Running is one of the most popular forms of exercise in America. It may also be one of the healthiest. Numerous long-term studies have shown that running benefits people physically and mentally. Research has also found that runners tend to live longer and have a lower risk of cardiovascular disease and cancer than non-runners.
There is solid evidence linking even very short, occasional runs to significant health benefits, especially when it comes to longevity and mental well-being. “We found that going for a run of about 2 miles a few times a week gives you virtually all of the benefits of running in terms of lower mortality,” says James H. O’Keefe, director of preventive cardiology at St. Luke’s Mid America Heart Institute in Kansas City, Missouri.
FIND OUT WHY SHORT RACES ARE BENEFICIAL
Over the past decade, O’Keefe has published several studies on running for health and longevity. In one such study, he and his colleagues analyzed long-term health and exercise data collected from about 5,000 European adults aged 20 to 92. Compared to non-runners, people who ran between one and 2.4 hours a week at a slow or moderate pace enjoyed the greatest reductions in mortality — even greater than among runners who logged more miles at a faster pace.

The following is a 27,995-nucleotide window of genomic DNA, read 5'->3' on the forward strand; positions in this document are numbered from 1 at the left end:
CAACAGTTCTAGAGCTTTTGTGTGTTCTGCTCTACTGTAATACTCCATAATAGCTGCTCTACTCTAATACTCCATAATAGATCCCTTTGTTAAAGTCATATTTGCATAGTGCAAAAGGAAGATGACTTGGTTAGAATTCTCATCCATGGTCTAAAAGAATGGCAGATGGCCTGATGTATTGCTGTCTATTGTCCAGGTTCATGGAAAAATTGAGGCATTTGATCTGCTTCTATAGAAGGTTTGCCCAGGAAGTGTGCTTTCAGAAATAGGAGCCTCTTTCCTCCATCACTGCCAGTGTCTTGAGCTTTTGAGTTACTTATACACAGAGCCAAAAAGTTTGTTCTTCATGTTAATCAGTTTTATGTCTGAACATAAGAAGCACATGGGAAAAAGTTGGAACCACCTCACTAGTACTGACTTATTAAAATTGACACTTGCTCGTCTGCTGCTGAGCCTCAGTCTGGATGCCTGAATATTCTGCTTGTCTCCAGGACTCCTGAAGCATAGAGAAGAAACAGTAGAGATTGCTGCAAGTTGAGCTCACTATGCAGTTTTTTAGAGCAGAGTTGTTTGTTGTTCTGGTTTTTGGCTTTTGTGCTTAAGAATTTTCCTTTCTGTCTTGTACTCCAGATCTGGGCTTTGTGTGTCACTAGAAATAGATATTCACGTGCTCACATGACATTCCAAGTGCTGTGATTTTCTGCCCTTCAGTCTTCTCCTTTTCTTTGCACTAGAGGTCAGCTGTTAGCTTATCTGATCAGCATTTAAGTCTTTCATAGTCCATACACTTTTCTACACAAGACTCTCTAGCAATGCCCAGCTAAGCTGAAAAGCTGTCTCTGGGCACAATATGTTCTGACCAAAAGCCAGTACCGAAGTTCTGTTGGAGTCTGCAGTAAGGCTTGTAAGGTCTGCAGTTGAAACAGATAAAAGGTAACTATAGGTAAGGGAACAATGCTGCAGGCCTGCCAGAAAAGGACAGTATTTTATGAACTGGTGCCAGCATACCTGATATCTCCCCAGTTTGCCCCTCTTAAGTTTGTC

Science, habits and prevention in a newsletter for your health and well-being
Other researchers have reached similar conclusions. A 15-year study of more than 55,000 Americans ages 18 to 100 found that running five to ten minutes a day at a slow pace (below 6 mph) was associated with “markedly reduced risks ” for all causes of death. It was enough to extend a person’s life by several years. “The growing consensus in the field is that the benefits of running begin to accrue within minutes,” says Rajesh Vedanthan, associate professor of population health at New York University’s Grossman School of Medicine.
GET A MENTAL BOOST TOO
A recent review of research on exercise and depression found that adults who got the widely recommended 2.5 hours of moderate physical activity per week had a 25% lower risk of depression compared to people who didn’t exercise. But those who completed just half of the recommended 2.5 hours a week still had an 18% lower risk of depression compared to people who didn’t exercise.